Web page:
Predestination, though...those are muddier waters, as was hinted at in another recent episode thread. If Sisko was always meant to be the Emissary, then he had to come to Bajor, but since he's Starfleet, he couldn't come to Bajor until the Cardassians withdrew. But it's far from a historical inevitability that the Cardassians were always meant to withdraw when they did—a minor hiccup of diplomacy could've resulted in a very different-looking DMZ (or none at all), potentially to the benefit of Cardassia's continued occupation of Bajor, potentially for another seventy years. So does that mean that
1- the Prophets are in the habit of hedging their bets and possessing individuals from various far-flung species to create new would-be Emissaries just in case? Or
2- Sisko being Starfleet induced the Prophets to somehow nudge the Cardassian withdrawal into happening at around the right time? (But I thought the Prophets had no concept of time...) Or
3- perhaps more plausibly, Sisko was the Emissary because (as Sarah said, IIRC) "it could be no one else," and it could be no one else because he's Starfleet?? And because his career arc positioned him, as of the Cardassian withdrawal, to take over Terok Nor? Did they foresee all this and choose Sarah Sisko accordingly? Is it not so much "predestination" as "planning ahead using the wormhole-alien equivalent of Gray's Sports Almanac"?

This is probably one of the reasons some people dislike DS9: the perception that we're supposed to shrug our shoulders and say "They're gods, don't try to explain it." IMO it doesn't exactly cheapen the finale or the overall impact of the show—I mean, c'mon, people still like Moore's BSG and they were WAAAAY more pseudomystical and COMPLETELY making stuff up as they went along.
posted by CheesesOfBrazil at 3:22 AM on December 6, 2016 [4 favorites]


I think I'd back off a bit from my comment above in that it's not really all about Team Winn; as Ursula Hitler said back in the comments on "In the Hands of the Prophets", there is a tiny heart beating in those robes, which keeps her from being Space Dolores Umbridge. Speaking of that episode, this past weekend and last night I watched it and the trilogy that opens up Season 2 ("The Homecoming", "The Circle", and "The Siege"), and it really is something how well Winn's character is set up right from the beginning; in the trilogy, she's kind of semi-seductive toward Jaro when they're discussing her throwing her support behind his government, but when Kira and Dax show up with the evidence against him, she's the first one to grab the PADD and promise to investigate him. Her faith isn't a sham--I think that she really did take beatings from the Cardassians rather than become a collaborator during the occupation--but she's also obviously able to rationalize her switching teams by asking where the Prophets were when their people needed them the most, the way that the Pah-wraith cultists did.
posted by Halloween Jack at 6:52 AM on December 6, 2016 [3 favorites]


And speaking of those earlier episodes, I was surprised at how enjoyable they were. (I didn't join the rewatch until after that.) It is painfully obvious, though, that Bareil/Kira were never going to be a believable pairing; there's more support for the Kira/Jadzia shippers there. Even though Winn's secret ally in "In the Hands of the Prophets" was obvious almost from the very beginning, it added a nice touch of paranoia to the trilogy, and left me wondering if any of the Bajorans staying on the station were members of the Circle.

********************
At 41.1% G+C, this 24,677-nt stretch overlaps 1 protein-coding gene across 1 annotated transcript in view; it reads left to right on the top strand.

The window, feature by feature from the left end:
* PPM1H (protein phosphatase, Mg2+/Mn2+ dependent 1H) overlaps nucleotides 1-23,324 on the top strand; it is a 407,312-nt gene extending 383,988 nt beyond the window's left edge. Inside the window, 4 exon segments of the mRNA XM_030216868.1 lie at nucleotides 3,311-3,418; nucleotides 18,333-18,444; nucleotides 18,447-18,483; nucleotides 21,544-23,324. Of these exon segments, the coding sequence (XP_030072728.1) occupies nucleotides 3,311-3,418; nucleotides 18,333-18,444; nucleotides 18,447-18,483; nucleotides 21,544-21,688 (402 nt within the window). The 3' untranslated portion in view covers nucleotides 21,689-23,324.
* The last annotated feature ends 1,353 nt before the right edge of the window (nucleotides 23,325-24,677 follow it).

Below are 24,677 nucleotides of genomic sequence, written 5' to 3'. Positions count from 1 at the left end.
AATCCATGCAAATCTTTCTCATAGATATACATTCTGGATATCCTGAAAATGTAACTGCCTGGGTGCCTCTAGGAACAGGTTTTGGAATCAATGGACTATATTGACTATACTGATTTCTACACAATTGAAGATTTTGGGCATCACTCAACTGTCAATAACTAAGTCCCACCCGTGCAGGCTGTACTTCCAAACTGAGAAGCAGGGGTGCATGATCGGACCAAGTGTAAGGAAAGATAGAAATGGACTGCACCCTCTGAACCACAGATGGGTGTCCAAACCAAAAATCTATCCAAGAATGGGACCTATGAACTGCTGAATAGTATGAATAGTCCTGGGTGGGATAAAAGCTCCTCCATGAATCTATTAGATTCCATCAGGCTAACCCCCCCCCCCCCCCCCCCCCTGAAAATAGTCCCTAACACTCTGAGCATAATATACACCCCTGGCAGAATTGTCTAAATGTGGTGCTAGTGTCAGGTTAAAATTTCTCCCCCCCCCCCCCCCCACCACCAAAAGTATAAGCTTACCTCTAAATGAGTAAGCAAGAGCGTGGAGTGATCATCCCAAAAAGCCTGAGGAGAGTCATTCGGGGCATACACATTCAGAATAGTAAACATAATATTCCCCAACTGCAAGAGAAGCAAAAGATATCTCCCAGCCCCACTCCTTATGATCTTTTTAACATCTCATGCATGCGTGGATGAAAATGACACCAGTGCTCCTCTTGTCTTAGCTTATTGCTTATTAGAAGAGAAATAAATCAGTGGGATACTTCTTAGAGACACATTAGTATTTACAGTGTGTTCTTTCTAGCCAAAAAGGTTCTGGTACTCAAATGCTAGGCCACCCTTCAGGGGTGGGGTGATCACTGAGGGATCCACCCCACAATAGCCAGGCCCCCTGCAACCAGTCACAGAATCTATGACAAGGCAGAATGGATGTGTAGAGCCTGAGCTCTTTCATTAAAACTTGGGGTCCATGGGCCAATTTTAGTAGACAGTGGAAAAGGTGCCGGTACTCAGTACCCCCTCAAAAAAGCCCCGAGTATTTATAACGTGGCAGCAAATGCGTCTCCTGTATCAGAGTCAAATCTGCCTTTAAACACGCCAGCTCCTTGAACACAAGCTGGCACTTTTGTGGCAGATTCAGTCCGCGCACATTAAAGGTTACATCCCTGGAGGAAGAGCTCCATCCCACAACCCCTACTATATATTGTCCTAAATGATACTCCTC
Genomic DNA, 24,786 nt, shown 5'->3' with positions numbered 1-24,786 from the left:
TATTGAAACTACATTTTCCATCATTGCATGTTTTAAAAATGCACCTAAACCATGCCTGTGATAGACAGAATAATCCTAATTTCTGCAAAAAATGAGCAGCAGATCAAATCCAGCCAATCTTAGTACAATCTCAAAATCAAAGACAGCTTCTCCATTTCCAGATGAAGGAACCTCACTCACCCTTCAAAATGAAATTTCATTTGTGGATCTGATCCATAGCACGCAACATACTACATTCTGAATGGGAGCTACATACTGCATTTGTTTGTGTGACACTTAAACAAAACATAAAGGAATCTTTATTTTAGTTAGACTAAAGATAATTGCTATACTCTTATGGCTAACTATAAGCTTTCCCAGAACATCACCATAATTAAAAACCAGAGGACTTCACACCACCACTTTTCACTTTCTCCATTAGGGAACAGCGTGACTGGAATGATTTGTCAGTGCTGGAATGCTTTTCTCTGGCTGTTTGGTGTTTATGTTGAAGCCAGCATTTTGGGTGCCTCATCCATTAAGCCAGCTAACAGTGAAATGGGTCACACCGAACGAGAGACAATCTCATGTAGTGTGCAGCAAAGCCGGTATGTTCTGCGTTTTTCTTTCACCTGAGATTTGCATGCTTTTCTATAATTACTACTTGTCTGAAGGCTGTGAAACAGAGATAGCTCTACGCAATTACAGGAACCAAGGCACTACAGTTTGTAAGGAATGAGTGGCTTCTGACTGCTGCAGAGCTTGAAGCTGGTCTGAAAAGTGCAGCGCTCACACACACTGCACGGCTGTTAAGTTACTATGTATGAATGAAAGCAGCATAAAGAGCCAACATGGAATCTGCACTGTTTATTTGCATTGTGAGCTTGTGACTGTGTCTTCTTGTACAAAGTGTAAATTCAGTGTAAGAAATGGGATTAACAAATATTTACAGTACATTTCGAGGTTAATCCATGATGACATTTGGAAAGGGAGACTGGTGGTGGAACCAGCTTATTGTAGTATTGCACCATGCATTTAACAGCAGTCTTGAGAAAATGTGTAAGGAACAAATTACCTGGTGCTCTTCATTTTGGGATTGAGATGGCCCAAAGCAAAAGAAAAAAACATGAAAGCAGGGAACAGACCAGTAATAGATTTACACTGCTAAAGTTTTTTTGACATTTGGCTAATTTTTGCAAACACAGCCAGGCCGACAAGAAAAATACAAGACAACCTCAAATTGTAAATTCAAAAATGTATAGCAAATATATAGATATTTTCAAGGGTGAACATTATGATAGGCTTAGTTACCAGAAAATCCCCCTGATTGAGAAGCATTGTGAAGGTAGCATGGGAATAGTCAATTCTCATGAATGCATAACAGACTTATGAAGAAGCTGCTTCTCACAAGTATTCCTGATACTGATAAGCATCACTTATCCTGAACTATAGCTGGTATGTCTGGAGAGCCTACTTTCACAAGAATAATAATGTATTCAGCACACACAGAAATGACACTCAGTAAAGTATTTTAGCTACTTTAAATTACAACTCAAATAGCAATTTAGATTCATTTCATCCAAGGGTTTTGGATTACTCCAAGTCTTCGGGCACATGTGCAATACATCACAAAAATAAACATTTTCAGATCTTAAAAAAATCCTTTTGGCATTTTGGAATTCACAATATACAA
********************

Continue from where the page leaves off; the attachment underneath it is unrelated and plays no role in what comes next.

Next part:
posted by Halloween Jack at 7:03 AM on December 6, 2016


OMG, this anecdote from Memory Alpha is hilarious:
It was during the shooting of this episode that a joke was spawned at the expense of the Breen; "How do you defeat a Breen?" "You ask him to walk across the room." As assistant director B.C. Cameron explains, "We were working on "Strange Bedfellows", and it was the last scene of the day. Everybody was tired. We were shooting on the Dominion ship's bridge, and the Female Shape-Shifter was supposed to walk in and be introduced to the Breen commander. So I went over to the Breen background extras and told one of them – a great guy named Wade Kelly – to walk across the set and go out the door when we start rolling. But the minute we rolled camera, I realized I'd made a terrible mistake. Poor Wade couldn't see, but he was determined to give it a shot. Sure enough, he gets to an angled piece of the wall that was sticking out and trips, hitting the wall with a big clunk. Then he tries to see if he can find a way past this thing. But he just keeps going clunk, clunk, clunk. I'm thinking, 'Stop, Wade. Just stop.' But he keeps going and finally he gets past his piece of wall and heads for the doorway. But he forgets there's a threshold there, trips over that, grabs the walls, trying to hang on, finally gets out the door. By this time, I can't see him, but I can hear this huge noise, like he's ricocheting off the walls out there like the ball in a pinball machine. It was the funniest moment of the entire series."

posted by zarq at 9:33 AM on December 6, 2016 [3 favorites]


Is it not so much "predestination" as "planning ahead using the wormhole-alien equivalent of Gray's Sports Almanac"?

This is a much better way of putting it, thanks! I don't think Winn's arc is omnipotently predestined, but wanted to acknowledge that as a potential drawback of my reading.

Bareil/Kira were never going to be a believable pairing

My partner describes Bareil as "a nice tall jar of mayonnaise," which, yeah.
posted by Fish, fish, are you doing your duty? at 9:41 AM on December 6, 2016 [2 favorites]


Dukat and Winn are both evil but Dukat is more vicious and resolute, as befits his fascist lizard nature. Winn struggles to convince herself she's acting for the greater good, and if her rationalizations fail her, the guilt and doubt sets in. Dukat is always the hero of his own story, the rationalizations run all the way down, and if you push him too far his hissing id takes over. Winn cares deeply about Bajor in her own twisted way. Dukat really only cares about his own power and glory, always.

Winn briefly bests Dukat by blinding him, but really she was doomed as soon as they met. Winn has some sort of conscience, she needs to be right. She's a villain who probably has some sleepless nights. Dukat just needs to win, and he'll climb over your corpse to get the prize.
posted by Ursula Hitler at 5:11 PM on December 7, 2016 [3 favorites]


« Older Star Wars Rebels: An Inside Ma...   |  Podcast: My Brother, My Brothe... Newer »

You are not logged in, either login or create an account to post comments